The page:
If you've been wanting to see what it looks like when you open up a PS4, then now's your chance as the boys at Wired have done just that.
In the video, we see Sony's director of engineering, Yoshuhiro Ootori not only unbox the next-gen console, but open it up too, showing us all the innards, from the x86 processor to the heatsink and the memory chips, the fan, hard drive enclosure - it's all covered and it's impressively neat. What is interesting to take note of though, is how unfriendly the interior is. While the outside looks solid, polished and secure, the inside once opened up looks like any of millions of cheaply made PCs with its bare metal and sharp edges.
It's impressive to note how sparse the PCB is. Anyone who's used to working inside a PC will be amazed to see the space between components. One look at any modern GPU makes it clear how much of a premium space can be - not so on much of the PS4's mainboard.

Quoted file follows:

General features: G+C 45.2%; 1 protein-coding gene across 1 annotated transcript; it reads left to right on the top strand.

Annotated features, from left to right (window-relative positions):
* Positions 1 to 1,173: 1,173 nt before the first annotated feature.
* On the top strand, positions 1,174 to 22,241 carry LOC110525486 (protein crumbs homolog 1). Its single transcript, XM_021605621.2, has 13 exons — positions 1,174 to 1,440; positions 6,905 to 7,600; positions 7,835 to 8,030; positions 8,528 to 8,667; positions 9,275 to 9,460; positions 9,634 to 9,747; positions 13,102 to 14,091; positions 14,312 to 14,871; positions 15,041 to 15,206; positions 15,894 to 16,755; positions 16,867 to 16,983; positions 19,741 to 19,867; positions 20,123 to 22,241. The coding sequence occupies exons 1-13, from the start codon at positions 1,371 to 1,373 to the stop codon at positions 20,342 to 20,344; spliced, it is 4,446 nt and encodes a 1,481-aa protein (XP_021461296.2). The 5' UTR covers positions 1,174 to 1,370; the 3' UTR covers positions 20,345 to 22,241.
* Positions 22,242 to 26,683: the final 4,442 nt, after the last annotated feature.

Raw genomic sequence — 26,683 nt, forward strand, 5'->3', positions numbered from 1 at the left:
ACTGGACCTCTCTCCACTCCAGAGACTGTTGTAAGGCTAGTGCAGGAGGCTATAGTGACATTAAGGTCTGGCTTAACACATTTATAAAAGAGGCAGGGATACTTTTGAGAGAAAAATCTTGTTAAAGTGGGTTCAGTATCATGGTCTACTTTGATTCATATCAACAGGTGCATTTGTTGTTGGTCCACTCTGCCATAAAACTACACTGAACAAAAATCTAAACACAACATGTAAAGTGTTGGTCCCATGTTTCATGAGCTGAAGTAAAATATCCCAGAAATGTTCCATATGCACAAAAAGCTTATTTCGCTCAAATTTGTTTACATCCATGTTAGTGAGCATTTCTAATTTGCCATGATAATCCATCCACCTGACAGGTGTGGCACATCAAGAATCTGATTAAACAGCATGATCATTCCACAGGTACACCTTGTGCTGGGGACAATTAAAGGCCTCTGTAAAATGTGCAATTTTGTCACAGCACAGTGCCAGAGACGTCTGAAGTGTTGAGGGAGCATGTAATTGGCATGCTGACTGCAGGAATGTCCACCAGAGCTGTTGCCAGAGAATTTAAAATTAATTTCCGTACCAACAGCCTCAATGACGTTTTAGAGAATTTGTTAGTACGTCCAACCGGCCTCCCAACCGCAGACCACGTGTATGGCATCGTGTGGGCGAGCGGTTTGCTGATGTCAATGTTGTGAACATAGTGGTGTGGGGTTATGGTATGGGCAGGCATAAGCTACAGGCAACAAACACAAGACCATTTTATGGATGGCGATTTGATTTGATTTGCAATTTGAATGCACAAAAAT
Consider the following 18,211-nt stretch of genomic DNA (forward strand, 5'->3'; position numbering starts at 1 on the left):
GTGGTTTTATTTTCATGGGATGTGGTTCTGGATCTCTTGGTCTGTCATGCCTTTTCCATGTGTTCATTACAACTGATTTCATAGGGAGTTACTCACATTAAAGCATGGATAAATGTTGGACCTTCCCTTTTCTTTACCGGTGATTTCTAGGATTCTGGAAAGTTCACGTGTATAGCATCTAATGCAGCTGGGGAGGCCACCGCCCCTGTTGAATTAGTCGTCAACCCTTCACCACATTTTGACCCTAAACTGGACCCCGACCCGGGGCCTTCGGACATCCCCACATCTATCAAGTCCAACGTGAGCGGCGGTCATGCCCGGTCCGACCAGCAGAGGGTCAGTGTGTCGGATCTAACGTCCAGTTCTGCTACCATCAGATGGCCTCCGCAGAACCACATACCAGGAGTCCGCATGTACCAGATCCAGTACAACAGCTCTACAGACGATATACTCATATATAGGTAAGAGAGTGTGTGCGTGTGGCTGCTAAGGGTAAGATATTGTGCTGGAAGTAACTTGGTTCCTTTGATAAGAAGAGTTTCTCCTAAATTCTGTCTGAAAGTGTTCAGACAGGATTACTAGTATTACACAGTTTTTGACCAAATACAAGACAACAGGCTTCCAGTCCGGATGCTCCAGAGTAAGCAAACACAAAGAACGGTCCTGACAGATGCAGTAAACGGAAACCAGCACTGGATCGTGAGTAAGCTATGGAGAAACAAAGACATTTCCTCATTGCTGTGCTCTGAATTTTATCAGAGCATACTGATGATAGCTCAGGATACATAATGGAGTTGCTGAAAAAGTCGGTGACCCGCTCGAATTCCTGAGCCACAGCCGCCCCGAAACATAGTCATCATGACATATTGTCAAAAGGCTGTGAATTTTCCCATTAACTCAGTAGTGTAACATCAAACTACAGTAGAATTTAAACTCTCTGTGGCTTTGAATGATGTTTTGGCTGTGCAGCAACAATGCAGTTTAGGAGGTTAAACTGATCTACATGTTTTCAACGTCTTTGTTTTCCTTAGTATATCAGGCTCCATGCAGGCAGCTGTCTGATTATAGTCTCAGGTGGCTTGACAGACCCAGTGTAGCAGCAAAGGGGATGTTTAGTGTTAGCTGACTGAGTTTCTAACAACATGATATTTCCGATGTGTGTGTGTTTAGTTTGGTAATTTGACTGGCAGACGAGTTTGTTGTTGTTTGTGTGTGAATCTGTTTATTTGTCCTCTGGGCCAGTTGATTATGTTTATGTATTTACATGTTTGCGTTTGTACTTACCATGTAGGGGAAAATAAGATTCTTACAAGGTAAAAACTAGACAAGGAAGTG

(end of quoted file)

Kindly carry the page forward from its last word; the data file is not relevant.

The heatsink is also notable, for its copper heatpipes and thinly spaced aluminum fins - a massive improvement over what we've seen in a lot of the early iterations of the current-gen's console cooling. It also only uses one fan, an 85mm centrifugal - not after-market either, a PS4 designed fan specifically for a PS4.
I love that the guy has all those separate screwdrivers. Aside from being kind of cute at how organised it is, be ready if you're planning to open up it up though, this means there's probably some of those irritating hex screws, with the nub in the middle.
What did you guys think of it all? Anything worth point out that we missed?